“Don’t Be Afraid to Show Up:” Meet the Fall 2019 Student Commencement Speaker

With a chance to send a lasting message to graduates who are about to take on the world by force, what may be viewed as a daunting task by some is seen by Fall 2019 Student Commencement Speaker Abigail ‘Abby’ Carbone as a dream come true, and an opportunity to empower fellow women in STEM.

An image of student speaker Abigal Carbone, who smiles in front of a grey backdrop as she displays her NC State Engineering pin on her shirt.

That’s going to be me, someday,” Carbone recalls thinking to herself as she watched December 2018 Student Speaker Lindsay McMillan take the podium at PNC Arena and deliver a speech about perseverance and owning your individual path to success. For Carbone, who is graduating with a Bachelor of Science in Materials Science and Engineering and a minor in nanotechnology, her own path to success has been paved with a string of impressive achievements: she has co-authored three research publications (a fourth is currently in production), won five awards for research presented at about a dozen national conferences, and became the first undergraduate staff microscopist at the Analytical Instrumentation Facility on campus.

Off campus, Carbone was hired at Eastman Chemical Company as the first intern in the Electronic Films Research Division, and participated in an undergraduate research fellowship at California Institute of Technology last summer. Oh, and she sings; from her freshman through junior years, Carbone performed alto and competed in three ICCA competitions with Acappology, one of NC State’s co-ed a cappella ensembles.

Just Show Up

Carbone wouldn’t have gotten to where she is if she had let the fear of new challenges stop her from overcoming them. The message that she longs to convey to her fellow graduates this December is simple, yet powerful: don’t be afraid to show up.

Dedicated to science education and communication, Carbone says she learned “the importance of just showing up” while serving her community at a science outreach event at a local elementary school. Carbone and the other volunteers–all males–serving at the event paused during their demonstration to ask if anyone had any questions. A young girl in attendance pointed at her and asked, “How come you are the only girl up there?”

Carbone hopes that even if women feel outnumbered in whatever field they pursue that they, too, can recognize the importance of being visible representations of what achievement and boldness can look like.

Be Bold

Carbone displayed her mantra of showing up when she applied to be the Fall 2019 student speaker, which she describes as being a “huge honor.” She wants to represent a diverse and tenacious graduating class that has, as she described, “knocked down barriers that tried to tell them the ‘correct way’ to do what they’re passionate about.”

But Carbone also had a sentimental reason for applying to speak at commencement.

“My Grandpa Larkin was a pastor, and he was known for being an extremely captivating speaker,” she says. “So for me, the chance to speak about things that have had an impact on me is kind of like keeping his legacy alive.”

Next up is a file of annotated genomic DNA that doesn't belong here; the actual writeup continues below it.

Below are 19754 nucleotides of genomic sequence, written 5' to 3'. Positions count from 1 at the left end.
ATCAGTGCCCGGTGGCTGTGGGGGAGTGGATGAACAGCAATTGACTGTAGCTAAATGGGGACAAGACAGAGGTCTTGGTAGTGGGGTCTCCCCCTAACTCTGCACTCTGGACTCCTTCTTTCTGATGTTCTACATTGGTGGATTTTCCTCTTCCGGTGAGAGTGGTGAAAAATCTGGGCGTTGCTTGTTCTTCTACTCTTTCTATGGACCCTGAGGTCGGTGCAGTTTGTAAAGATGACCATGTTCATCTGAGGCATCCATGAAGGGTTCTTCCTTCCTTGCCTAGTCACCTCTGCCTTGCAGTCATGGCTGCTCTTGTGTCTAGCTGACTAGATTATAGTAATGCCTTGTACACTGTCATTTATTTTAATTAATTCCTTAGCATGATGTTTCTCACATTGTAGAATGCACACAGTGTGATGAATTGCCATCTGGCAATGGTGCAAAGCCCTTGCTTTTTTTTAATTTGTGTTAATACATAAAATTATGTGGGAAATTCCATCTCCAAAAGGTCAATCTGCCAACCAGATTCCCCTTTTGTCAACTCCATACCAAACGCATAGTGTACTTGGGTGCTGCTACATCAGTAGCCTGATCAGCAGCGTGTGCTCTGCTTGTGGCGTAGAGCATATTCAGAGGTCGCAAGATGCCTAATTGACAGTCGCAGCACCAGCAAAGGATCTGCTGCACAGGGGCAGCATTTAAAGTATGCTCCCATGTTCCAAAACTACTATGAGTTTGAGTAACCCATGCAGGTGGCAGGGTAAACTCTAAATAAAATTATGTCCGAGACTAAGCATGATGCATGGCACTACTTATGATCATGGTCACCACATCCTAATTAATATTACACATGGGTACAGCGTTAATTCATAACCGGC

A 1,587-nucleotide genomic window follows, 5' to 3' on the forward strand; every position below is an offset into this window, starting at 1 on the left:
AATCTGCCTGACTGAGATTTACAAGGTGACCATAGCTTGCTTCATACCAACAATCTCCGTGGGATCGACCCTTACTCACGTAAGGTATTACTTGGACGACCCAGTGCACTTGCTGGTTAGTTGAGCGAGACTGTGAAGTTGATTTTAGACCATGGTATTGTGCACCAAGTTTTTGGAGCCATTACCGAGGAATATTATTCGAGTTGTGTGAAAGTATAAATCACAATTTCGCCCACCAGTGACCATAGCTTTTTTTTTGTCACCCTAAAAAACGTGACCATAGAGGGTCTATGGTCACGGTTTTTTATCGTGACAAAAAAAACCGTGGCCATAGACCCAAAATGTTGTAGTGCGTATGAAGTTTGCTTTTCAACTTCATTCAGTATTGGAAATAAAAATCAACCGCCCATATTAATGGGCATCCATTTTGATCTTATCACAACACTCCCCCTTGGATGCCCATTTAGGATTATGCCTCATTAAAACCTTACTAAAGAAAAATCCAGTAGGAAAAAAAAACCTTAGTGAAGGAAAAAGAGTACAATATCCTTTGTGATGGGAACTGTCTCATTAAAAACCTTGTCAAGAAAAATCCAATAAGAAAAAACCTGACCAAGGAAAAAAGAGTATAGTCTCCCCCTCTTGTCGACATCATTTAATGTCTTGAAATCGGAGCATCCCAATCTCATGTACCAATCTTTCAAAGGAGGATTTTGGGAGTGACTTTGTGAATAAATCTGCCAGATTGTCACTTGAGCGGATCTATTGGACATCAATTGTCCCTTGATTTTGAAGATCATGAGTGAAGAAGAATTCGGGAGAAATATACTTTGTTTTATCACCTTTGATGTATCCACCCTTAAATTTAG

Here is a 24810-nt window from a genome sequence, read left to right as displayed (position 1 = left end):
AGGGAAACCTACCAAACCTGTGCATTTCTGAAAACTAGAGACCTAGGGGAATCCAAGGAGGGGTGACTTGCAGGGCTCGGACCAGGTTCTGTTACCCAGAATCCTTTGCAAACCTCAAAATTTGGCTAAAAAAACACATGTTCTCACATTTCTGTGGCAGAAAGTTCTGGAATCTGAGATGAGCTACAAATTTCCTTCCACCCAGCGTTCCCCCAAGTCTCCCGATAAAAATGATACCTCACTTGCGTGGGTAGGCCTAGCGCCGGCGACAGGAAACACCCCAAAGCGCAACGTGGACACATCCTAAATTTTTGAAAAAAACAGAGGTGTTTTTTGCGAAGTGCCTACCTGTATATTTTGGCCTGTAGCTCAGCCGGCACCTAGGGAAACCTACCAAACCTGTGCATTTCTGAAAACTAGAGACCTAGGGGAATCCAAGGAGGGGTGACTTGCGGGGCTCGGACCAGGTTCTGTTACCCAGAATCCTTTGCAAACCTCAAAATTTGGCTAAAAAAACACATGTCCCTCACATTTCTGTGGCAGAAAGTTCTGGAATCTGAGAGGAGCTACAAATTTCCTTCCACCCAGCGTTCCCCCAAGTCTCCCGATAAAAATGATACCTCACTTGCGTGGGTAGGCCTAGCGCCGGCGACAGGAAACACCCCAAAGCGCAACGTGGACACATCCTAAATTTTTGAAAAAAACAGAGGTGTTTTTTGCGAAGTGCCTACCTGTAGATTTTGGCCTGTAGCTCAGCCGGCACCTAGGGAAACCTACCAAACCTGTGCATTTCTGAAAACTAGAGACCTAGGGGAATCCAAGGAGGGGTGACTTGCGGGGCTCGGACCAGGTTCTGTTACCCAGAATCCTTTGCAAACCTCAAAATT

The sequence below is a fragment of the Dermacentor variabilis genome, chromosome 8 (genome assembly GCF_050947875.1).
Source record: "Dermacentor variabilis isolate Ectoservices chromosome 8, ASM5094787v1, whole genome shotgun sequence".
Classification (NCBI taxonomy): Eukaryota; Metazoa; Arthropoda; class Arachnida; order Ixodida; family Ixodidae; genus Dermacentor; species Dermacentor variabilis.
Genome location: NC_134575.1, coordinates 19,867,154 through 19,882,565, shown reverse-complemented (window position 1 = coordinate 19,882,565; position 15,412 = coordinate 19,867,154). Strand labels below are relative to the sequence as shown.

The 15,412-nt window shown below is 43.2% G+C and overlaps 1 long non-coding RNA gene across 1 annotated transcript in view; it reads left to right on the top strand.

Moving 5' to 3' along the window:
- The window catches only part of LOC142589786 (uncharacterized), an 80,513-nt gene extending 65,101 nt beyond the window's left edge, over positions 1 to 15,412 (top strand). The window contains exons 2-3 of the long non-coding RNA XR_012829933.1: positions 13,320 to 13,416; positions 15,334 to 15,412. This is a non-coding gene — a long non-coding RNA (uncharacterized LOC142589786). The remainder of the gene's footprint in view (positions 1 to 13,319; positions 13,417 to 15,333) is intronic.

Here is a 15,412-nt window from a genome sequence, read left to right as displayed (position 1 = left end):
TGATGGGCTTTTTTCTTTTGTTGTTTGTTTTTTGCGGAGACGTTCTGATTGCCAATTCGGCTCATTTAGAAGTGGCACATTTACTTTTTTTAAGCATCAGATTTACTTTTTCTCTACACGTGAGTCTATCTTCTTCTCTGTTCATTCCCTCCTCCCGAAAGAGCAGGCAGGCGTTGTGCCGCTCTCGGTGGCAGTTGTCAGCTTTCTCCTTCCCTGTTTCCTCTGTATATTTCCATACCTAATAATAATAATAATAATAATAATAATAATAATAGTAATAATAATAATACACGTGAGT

“I can’t pick just one person.”

Carbone says she’s most looking forward to being on stage and being able to thank everyone who has helped her throughout her time at NC State, and to show them how far their support has carried her. When asked who her biggest inspiration at NC State is, Carbone can’t decide on one, so she narrows it down to five who have had immeasurable influence on her academic and personal journey:

“I am inspired by Dr. Paul Maggard, for teaching me how to think like a scientist; Dr. Jacob Jones, for showing me what commitment to ensuring success for others looks like; Dr. Jeremiah Feducia, for daring me to pursue dreams that I thought were too big; Dr. Alexander Kemper, for asking me the hard questions; and Dr. Barclay Satterfield, for encouraging me to persist through obstacles I’ve faced.”

The kind words Carbone has for her mentors are mutual; each applicant for the student speaker position is required to have two letters of recommendation submitted to the Commencement Committee on their behalf from faculty, staff, or other university officials who can speak to their character. Dr. Jeremiah Feducia, Director of Undergraduate Programs and teaching associate professor for the Department of Chemistry, wrote to the committee,

“Having been at [NC State] for over ten years, I can say that I have never met a more opportunistic student than Abby…If our graduating students can leave commencement with even a quarter of the energy, enthusiasm, passion and optimism for the future that Abby has, they will certainly start their professional journey on the right foot.”

Dr. Lex Kemper, assistant professor for the Department of Physics, also spoke to Carbone’s grit, determination, resilience and thoughtfulness, and how Abby, “inspires others to find those [qualities] within themselves.”

What the Future Holds

Though she has yet to address her classmates herself, Carbone’s advice to prospective future student speakers is to be genuine and reflect on the moments at NC State that have had the biggest impact on you. Post-graduation, Carbone has her sights set on returning to Caltech to pursue a Ph.D. in Materials Science in the fall of 2020. But for now, she is focused on positively impacting her fellow students as much as she can as the Fall 2019 Student Commencement Speaker.


Summer and Fall 2019 graduates and their families and friends can hear Abby Carbone’s address to her fellow graduates at NC State’s Commencement ceremony on Thursday, December 19 at PNC Arena, or via livestream (details to follow).